What is it to be human? What has allowed our species to endure and prosper in the way it has that not only other species, but also our own brethren, have over the last few million years? At first, some felt it was language. Yet research has shown that such vestiges of linguistical possibilities might have begun elsewhere, with one example being vervet monkeys today (https://youtu.be/3lsF83rHKFc).

Problem solving abilities? Perhaps the ability to craft tools for aid? Other species have been shown to exhibit such possibilities, examples being chimpanzees…and even crows (https://youtu.be/5Cp7_In7f88; https://youtu.be/BGPGknpq3e0; https://youtu.be/0jF_0tZdbqo). Or the capacity to play and coordinate? Dolphins and other porpoises have such capacities (https://youtu.be/5Cp7_In7f88). Or maybe intelligence? The conception is questionable, but including previous examples here showing such, our hominid ancestors (like Neanderthals) were shown to be quite capable of such capabilities as well…with large brains, some on average or larger than our own, crafting of tools, and perhaps even symbolic art and expression (http://news.discovery.com/human/evolution/neanderthals-talked-like-us-130711.htm; http://news.bbc.co.uk/2/hi/sci/tech/8448660.stm; http://news.nationalgeographic.com/news/2012/06/120614-neanderthal-cave-paintings-spain-science-pike/).

There is also the increasingly found evidence that our ancestors might very well have bred with other hominid species as well, showing that perhaps they weren’t as different and foreign to us as first believed (http://phys.org/news/2015-05-analysis-bones-romania-evidence-human.html; http://phys.org/news/2015-05-analysis-bones-romania-evidence-human.html).

So…what makes us so special? Indeed our species has taken many of these conceptions in fantastically awesome directions, but there is no reason to believe that we had any ownership of it. More than likely, many events and accidents had to happen along the way in order for us to achieve where we are today. And even then, it wasn’t guaranteed. The ability to walk upright (bipedalism) might have come along due to sheer luck. At first, it was believed that large woodland areas eventually gave way to expansive savannahs in Africa, and that is where our ancestors might have ultimately found success since being able to look over tall grass would have been an advantage to staying alive. Yet new research seems to show that such a change in habitat, which was a long-held belief amongst anthropologists, might not be applicable at all (http://www.dailymail.co.uk/sciencetech/article-2281822/Our-ancestors-did-NOT-begin-walking-upright-response-disappearing-forests-New-study-casts-doubt-long-held-theory.html).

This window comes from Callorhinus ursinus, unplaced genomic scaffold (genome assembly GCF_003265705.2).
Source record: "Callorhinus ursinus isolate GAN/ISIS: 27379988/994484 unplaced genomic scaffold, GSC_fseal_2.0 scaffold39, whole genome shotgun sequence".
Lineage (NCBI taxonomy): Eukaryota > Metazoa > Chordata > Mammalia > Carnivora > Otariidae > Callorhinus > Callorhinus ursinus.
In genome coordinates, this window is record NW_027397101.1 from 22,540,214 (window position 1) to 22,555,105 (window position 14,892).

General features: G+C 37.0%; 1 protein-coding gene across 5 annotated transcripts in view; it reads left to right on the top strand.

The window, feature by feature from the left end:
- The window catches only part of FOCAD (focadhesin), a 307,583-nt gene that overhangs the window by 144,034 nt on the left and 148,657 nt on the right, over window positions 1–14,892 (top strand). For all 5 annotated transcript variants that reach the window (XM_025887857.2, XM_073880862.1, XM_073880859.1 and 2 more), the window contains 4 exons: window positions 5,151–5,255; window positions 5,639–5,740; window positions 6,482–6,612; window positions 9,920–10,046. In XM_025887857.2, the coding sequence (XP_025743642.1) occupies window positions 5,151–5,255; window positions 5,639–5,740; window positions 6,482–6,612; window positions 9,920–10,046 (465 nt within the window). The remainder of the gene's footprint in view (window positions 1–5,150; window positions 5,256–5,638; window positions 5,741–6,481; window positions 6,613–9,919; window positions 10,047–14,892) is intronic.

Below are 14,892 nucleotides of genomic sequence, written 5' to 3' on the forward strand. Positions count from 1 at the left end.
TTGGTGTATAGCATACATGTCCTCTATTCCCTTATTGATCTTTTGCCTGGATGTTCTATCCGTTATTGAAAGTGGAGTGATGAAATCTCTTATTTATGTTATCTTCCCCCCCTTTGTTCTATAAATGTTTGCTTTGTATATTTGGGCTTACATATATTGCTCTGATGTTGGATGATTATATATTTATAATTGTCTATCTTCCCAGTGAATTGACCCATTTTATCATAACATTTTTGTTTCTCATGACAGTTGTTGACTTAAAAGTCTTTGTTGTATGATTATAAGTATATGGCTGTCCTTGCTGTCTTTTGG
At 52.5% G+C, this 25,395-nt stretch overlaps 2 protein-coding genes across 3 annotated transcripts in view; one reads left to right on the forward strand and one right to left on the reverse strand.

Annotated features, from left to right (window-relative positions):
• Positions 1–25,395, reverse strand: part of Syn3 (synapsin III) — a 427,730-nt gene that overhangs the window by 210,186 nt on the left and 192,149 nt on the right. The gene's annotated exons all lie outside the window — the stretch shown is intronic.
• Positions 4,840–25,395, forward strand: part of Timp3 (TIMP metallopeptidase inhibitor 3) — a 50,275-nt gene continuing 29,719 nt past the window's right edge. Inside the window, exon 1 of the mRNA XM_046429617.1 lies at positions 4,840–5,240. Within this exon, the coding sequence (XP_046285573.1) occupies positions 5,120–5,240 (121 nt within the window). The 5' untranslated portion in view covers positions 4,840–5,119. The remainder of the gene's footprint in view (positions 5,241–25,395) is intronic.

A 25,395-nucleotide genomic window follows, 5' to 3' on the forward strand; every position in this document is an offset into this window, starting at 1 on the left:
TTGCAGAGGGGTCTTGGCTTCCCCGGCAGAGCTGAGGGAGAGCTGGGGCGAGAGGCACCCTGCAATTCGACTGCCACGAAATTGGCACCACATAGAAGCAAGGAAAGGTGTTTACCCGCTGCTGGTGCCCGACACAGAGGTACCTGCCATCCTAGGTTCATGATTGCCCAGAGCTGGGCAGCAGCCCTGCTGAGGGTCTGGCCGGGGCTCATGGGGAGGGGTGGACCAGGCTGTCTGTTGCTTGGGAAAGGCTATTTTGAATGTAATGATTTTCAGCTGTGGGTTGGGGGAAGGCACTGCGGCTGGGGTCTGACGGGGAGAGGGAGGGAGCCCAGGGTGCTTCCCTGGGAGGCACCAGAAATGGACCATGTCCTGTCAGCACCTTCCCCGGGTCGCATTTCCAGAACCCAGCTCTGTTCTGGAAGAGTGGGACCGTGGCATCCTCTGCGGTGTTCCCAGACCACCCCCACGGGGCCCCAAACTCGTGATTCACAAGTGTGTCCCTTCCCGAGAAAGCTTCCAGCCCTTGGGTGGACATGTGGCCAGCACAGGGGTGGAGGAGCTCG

Bipedalism is a mostly inefficient form of locomotion, which not only is slower than quadrupedal locomotion, but also liable to making the individual at risk of tripping. For all intents and purposes, such an adaption should have been a disaster. And yet we survived. How? Maybe for other, unrelated reasons. Being bipedal allowed the freeing of the hands. With that, our ancestors could manipulate the environment around them in ways other species couldn’t…perhaps to carry their meat/food elsewhere or even to craft tools in certain manners. The increase in the size of the brains of our ancestors and cousins might have come along through the crafting of such tools that allowed more protein to be consumed from dead animals, coupled with the quite literal realization of manipulating fire and cooking (http://www.newswise.com/articles/archeologists-discover-brain-food-in-early-human-ancestors-diet; http://io9.com/5834235/cooking-may-have-driven-human-evolution-nearly-2-million-years-ago). And it was through that brain growth that it would be possible to contemplate the order of life in a way that science would exist someday.

Even then, Neanderthals seemed to have many of the traits we and our ancestors did…yet they might have had fewer, more isolated population numbers than we did (http://news.nationalgeographic.com/news/2014/04/140421-neanderthal-dna-genes-human-ancestry-science/). In time, through migratory activities, interbreeding, and climatic changes, modern humans might have simply absorbed and replaced Neanderthals, and our other cousins. That doesn’t remove the fact of the spectacular cultural, technological, and global advancements that our species has been able to accomplish over the 30,000 or so years since, but it does bring into focus how marvelously lucky such a gift was. We have much to be thankful for.